A hectic month of worry for Loudouners around Short Hill Mountain came to a close with a unanimous Board of Supervisors vote Thursday evening.
Supervisors voted unanimously, and in some cases enthusiastically, to overturn the commission permit that would have allowed AT&T to build a 160,000-square-foot aboveground facility on top of its already-existing underground facility atop Short Hill Mountain.
There was no disagreement over whether to deny the permit, only why—although AT&T has asked to withdraw the permit, the public asked the board to turn down the permit based on the contents of the application.
“Please shift away from the position that seems more loyal to AT&T,” said Lovettsville resident Sarah Stinger, who brought concerns about the facility’s runoff and use of water to the board at previous meetings. “I know that’s what they’ve asked you to do. Instead, take a position that’s more loyal to us, your constituents.” She said cancelling the permit based on the AT&T withdrawal “is like a Band-Aid. Instead, suture this ugly wound closed so that it can heal.”
Residents have worried that merely allowing AT&T to withdraw leaves the door open to another attempt to build on top of Short Hill. Western Loudoun resident and Rural Economic Development Council member Malcolm Baldwin encouraged the board to take a strong stance.
“You must not fear a lawsuit,” Baldwin said. “You couldn’t have a stronger suit.”
“I’ve been in the county since I was 3, and everybody, every supervisor who sat on this board, has worked hard to keep western Loudoun, western Loudoun,” said David Radford. “The supervisors for the last 30, 40 years have tried to get that in place. This ruins it and starts whole new precedents.”
Others are still worried about a commission permit process that nearly allowed a gigantic, industrial facility on top of Short Hill Mountain.
“The board part of this process appears like it’s going to work, and like this permit is going to get overruled, but the rest of this whole process leaves me with a lot of questions,” said Sam Kroiz, whose family owns a farm at the base of Short Hill. “I’m glad that we’re here where we are, but this got way, way too close to actually happening.”
But supervisors and County Attorney Leo Rogers said overturning the commission permit because of AT&T’s withdrawal is the safest legal option for the county.
“The only way this applicant can walk out of here tonight with a chance to build this facility is if we did the opposite of what this motion is, and did assign findings of merit,” said Supervisor Matthew F. Letourneau.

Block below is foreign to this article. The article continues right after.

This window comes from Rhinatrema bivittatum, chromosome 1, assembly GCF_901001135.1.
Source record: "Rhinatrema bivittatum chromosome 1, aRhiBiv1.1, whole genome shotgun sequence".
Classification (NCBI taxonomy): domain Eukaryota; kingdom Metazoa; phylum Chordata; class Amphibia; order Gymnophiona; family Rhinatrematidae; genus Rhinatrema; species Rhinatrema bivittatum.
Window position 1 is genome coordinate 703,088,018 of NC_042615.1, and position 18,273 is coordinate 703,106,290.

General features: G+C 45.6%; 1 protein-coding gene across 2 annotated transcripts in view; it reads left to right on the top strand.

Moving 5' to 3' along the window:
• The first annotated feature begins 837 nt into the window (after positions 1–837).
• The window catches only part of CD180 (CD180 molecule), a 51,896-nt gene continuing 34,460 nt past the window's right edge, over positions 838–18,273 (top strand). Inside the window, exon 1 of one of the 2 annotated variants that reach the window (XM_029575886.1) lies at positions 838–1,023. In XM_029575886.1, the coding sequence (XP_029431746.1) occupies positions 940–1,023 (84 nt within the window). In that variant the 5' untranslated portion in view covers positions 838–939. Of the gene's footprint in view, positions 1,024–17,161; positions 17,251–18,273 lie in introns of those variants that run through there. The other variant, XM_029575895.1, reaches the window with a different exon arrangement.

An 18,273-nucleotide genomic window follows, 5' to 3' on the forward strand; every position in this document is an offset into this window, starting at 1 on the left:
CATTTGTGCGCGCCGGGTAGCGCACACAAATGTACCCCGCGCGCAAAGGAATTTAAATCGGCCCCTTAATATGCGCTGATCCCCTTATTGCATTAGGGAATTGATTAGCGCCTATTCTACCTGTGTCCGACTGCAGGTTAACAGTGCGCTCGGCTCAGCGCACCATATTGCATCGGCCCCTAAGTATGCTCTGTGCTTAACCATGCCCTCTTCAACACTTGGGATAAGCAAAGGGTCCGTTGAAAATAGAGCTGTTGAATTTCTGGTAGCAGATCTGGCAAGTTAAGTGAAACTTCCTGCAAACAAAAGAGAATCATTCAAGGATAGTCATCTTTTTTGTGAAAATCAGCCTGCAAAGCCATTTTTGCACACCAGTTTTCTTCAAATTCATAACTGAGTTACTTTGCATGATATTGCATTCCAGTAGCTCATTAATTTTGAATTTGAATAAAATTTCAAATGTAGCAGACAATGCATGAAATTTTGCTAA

AT&T, supervisors explained, can reapply at any time, regardless of why the application is turned down. Supervisor Geary M. Higgins (R-Catoctin) said with the application withdrawn, it is no longer before the board, but should be overturned “out of an abundance of caution.” Denying the application for cause, however, could potentially give AT&T an avenue to sue, keeping the issue alive. And, if the telecom giant won the court case, it could possibly use that finding against the county in another application.
“A motion to deny based on the merits is not the best path forward,” Higgins said. “A vote to overrule this decision based on the withdrawal of the application, and to overrule the Planning Commission’s decision, is unappealable.”
At any rate, if AT&T’s representatives are to be believed, there’s no appetite to come back to Short Hill. Supervisor Tony R. Buffington (R-Blue Ridge) said he asked AT&T representatives what their plans were for the mountain.
“The answer I got is, they want nothing to do with Loudoun County’s permitting process any time in the foreseeable future,” Buffington said. “And I believed them in the way that they said that. They seemed disgusted with it.”
He also said AT&T was not prepared for the public resistance to the project.
“They had no plan for that, and they do not want the black eye that we caused,” Buffington said. “They spent $6 million already, and they walked away from it. I think that is something that we can all be proud of.”
But the residents around Short Hill will keep their eyes on the mountain. AT&T still owns more than 160 acres on Short Hill.
“Will this be the last time that we ever hear from anything at this facility ever?” Higgins said. “As someone said, maybe not, but no motion of the board or board action can guarantee forever.”
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AT&T Abandons Short Hill Development Application